Turn the clock back to the first day of September in 1865, when a bouncing baby boy was born to a couple in France. Augustin Georges Albert Charpy, later to become a metallurgist and one of France’s three “founding fathers” in the science of alloys, was, no doubt, no more remarkable than any other baby born at the time. But his life’s work would come to impact on all our lives in ways that you might never imagine.
Charpy was the brains behind – we are sorry to state the obvious – the Charpy impact test. The Charpy impact test is a method that continues to be used today, including here at Victorian Testing and Inspection Services.
Initially employed to measure the brittleness of metals, it can also be used to test the relative toughness of other materials under impact, such as ceramics and polymers. It is considered a quick and economical methodology.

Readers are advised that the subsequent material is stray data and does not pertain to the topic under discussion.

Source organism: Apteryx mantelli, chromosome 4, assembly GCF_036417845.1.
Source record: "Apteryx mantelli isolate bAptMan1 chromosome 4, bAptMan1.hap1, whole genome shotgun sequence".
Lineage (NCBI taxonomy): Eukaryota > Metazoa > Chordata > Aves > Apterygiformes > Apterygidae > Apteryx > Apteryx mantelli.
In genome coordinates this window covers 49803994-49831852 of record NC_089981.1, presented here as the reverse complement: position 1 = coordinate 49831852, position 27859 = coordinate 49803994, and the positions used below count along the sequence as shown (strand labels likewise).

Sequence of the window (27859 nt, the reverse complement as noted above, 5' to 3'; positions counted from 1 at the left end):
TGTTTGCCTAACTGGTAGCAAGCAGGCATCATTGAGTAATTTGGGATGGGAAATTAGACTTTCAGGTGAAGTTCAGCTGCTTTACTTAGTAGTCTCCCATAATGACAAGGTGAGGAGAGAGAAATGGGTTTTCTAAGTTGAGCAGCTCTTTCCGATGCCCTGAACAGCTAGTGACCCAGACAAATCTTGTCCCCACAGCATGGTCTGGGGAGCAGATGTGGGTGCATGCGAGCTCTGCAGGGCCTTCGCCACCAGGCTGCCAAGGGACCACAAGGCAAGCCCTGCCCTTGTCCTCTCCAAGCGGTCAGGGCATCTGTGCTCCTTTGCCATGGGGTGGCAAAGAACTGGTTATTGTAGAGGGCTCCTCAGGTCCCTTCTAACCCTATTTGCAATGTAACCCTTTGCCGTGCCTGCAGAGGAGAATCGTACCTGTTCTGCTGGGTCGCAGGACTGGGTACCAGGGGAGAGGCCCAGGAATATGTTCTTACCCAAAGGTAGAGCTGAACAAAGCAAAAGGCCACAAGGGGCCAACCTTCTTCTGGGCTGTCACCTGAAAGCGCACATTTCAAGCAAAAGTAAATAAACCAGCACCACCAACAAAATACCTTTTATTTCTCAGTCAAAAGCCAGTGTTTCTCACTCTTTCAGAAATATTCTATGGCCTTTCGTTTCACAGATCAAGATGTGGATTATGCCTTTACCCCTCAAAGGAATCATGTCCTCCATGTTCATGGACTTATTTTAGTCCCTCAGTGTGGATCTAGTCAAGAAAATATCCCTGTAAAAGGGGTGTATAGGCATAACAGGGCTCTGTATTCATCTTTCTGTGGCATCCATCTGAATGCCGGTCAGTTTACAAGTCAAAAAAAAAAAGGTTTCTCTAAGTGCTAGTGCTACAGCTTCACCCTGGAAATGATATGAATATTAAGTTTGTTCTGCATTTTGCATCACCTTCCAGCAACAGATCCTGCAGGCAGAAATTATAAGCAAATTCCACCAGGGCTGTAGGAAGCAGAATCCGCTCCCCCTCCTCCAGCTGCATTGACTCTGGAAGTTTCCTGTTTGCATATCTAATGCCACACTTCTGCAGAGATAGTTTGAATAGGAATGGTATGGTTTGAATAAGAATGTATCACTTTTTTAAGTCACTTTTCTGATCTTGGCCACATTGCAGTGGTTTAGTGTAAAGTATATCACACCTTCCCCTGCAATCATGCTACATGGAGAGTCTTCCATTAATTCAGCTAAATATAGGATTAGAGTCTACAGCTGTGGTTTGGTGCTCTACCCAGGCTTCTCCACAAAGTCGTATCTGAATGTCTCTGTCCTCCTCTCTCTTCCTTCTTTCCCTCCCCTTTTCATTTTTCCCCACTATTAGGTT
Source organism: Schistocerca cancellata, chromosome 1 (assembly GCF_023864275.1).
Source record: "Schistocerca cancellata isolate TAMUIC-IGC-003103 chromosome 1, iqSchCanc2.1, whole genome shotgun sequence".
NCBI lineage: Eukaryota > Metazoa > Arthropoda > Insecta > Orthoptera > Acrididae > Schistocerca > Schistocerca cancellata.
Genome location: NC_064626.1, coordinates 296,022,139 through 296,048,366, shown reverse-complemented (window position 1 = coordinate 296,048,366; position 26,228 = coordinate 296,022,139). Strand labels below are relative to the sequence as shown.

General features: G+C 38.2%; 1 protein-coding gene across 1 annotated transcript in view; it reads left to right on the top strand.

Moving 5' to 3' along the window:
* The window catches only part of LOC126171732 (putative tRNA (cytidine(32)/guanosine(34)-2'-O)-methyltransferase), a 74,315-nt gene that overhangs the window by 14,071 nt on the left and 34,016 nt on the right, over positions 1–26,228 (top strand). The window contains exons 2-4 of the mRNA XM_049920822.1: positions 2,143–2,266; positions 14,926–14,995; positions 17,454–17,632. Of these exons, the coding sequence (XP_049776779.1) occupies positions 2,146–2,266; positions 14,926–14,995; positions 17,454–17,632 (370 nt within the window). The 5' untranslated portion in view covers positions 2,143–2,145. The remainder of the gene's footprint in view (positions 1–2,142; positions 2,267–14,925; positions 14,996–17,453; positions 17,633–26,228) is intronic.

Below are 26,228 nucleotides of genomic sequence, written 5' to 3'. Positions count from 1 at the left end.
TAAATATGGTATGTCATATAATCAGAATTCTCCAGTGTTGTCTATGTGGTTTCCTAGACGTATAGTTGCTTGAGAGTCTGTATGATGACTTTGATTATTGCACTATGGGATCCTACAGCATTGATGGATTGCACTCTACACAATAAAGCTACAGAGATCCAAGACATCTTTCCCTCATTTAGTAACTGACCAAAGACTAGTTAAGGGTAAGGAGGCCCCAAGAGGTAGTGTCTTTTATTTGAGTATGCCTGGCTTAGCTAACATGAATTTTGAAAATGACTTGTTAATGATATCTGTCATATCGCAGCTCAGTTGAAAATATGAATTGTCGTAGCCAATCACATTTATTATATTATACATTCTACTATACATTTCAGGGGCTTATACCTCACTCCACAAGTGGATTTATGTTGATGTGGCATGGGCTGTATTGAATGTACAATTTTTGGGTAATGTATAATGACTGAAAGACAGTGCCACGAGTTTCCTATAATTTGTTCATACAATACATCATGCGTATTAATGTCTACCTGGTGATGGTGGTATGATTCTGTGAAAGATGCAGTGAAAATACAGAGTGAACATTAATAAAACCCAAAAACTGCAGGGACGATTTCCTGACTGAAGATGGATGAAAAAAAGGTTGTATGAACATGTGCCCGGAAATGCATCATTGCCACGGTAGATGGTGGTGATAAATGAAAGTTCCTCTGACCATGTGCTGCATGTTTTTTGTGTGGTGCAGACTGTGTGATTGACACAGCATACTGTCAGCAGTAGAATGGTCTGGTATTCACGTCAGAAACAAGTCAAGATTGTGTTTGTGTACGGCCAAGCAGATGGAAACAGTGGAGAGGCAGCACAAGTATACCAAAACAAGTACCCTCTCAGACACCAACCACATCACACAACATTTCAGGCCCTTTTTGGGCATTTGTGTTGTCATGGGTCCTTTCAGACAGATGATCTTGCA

Here’s how it works:
- The material being tested is held securely at each end
- A standardized striker is attached to the end of a weighted pendulum
- The pendulum swings and strikes the material being tested, breaking it
- The energy absorbed by the material is recorded by measuring the decrease in speed of the pendulum arm as it impacts the metal.
Charpy tests are useful for determining whether a metal is brittle or ductile (pliable). A brittle metal will absorb less energy than a ductile metal. Testing under differing conditions, for example, high or low temperatures, will ascertain whether the materials being tested are suitable for the uses to which they are put.
Essentially it is the method used to ensure the quality and reliability of steel products in industries including construction, defence, energy and machinery and equipment manufacturing.
Which means that Augustin Georges Albert Charpy’s influence was very extensive indeed.